The Andromeda Galaxy (M31), The Milky Way’s closest galactic neighbor, is found in this constellation. M31 can be found with the unaided eye in the very darkest of dark skies, but can easily be found with a binocular or telescope under most adverse light pollution conditions. M31 and M110 are two of M31’s dwarf companion galaxies that can also be seen in most photographs of M31. http://en.wikipedia.org/wiki/Andromeda_(constellation)
This is a rather bright constellation that is nearly straight overhead at nightfall in November. An imaginary line drawn from Polaris through Cassiopeia to just beyond the zenith brings the viewer to this constellation. The most notable feature of this constellation is not an obvious winged horse, but an asterism known as the Great Square of Pegasus. An inexperienced observer who is accustomed to smaller constellations with denser star groupings might have difficulty perceiving these four widely spaced stars as a square. As the square’s stars are rather bright, and present an almost perfect quadrangle, it tends to be easier to relocate for an observer who has previously spotted this constellation and knows what to expect. The globular star cluster, M15, is the only Messier object in this constellation. http://en.wikipedia.org/wiki/Pegasus_(constellation)
Cygnus, the swan, is a bright and distinct northern constellations, and one of the 48 constellations cataloged by 2nd century astronomer Ptolemy. It is located among Lyra, Hercules, Draco, Cepheus, Lacerta and Pegasus. Deneb (Alpha Cygni) is its brightest star, and a member of the Summer Triangle. Cygnus reaches its highest ascension in September. A gracefully flying swan can be easily imagined while taking in this constellation. Cygnus is also known as the Northern Cross.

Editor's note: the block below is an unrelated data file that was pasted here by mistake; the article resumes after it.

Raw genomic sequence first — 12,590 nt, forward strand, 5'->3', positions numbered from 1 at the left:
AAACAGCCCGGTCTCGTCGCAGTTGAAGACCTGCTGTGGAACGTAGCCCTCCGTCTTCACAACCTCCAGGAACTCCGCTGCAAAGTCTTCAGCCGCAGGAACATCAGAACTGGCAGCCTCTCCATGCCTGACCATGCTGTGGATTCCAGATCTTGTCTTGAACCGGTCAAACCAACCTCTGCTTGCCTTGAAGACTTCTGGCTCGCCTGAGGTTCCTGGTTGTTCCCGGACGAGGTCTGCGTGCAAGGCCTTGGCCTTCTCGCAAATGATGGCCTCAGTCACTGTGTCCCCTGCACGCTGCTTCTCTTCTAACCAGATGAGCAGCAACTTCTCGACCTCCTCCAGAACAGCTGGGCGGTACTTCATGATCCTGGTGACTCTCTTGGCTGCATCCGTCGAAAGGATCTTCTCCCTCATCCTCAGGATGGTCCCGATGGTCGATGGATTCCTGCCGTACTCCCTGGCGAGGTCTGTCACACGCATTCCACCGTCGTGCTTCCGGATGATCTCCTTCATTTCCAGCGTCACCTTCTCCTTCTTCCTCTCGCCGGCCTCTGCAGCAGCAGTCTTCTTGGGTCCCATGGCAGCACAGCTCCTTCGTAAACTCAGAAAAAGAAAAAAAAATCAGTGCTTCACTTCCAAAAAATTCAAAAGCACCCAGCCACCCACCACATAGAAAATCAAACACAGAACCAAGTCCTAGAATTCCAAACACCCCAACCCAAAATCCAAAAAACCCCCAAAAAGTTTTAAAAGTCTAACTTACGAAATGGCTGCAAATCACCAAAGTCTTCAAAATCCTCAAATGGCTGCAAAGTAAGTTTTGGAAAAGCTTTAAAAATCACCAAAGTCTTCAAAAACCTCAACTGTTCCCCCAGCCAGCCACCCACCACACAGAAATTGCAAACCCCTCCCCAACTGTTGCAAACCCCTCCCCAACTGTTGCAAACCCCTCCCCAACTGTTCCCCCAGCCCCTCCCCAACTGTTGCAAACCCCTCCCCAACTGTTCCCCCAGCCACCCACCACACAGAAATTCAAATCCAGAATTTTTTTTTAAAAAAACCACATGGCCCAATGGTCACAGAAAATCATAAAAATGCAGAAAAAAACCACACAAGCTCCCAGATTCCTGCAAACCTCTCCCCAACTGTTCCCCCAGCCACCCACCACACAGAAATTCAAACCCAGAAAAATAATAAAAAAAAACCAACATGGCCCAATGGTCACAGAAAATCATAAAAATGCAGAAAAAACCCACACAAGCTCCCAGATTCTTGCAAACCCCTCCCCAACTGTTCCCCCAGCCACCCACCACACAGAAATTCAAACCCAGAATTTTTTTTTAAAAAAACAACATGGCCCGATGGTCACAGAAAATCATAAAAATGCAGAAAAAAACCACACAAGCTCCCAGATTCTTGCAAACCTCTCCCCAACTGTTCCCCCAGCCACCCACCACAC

Cygnus lies on the Milky Way’s plane, and is thus filled with many deep space objects. Of these, two were cataloged by Charles Messier. M39 is an open cluster of about 30 stars in the north east corner of Cygnus, and M29 is a small open cluster near the crux of the Northern Cross. There are several named nebula, star clusters, and galaxies to include the Blinking Nebula (NGC 6826), the Rocking Horse cluster (NGC 6910), the Veil Nebula, the North America Nebula (NGC 7000), the Northern Coalsack nebula, the Soap Bubble nebula (PN G75.5+1.7), and the Fireworks galaxy. http://en.wikipedia.org/wiki/Cygnus_(constellation)
Aquila is a fairly easily recognized constellation of medium to bright stars that is one of the 48 constellations cataloged by 2nd century astronomer Ptolemy. It is a pretty constellation that easily evokes an image of a soaring eagle. Lying south of Cygnus, and flanked by Pegasus to the east and Ophiuchus to the west, Aquila reaches its highest nightfall ascension in September.
The most notable star in Aquila is Altair (Alpha Aquilae), its brightest star and a member of the Summer Triangle. Aquila lies in the same direction as the Milky Way, so several gaseous nebula can be found in this constellation. The most famous of these are the Owl Nebula (NGC6781) and the Glowing Eye nebula (NGC6751), http://en.wikipedia.org/wiki/Aquila_(constellation)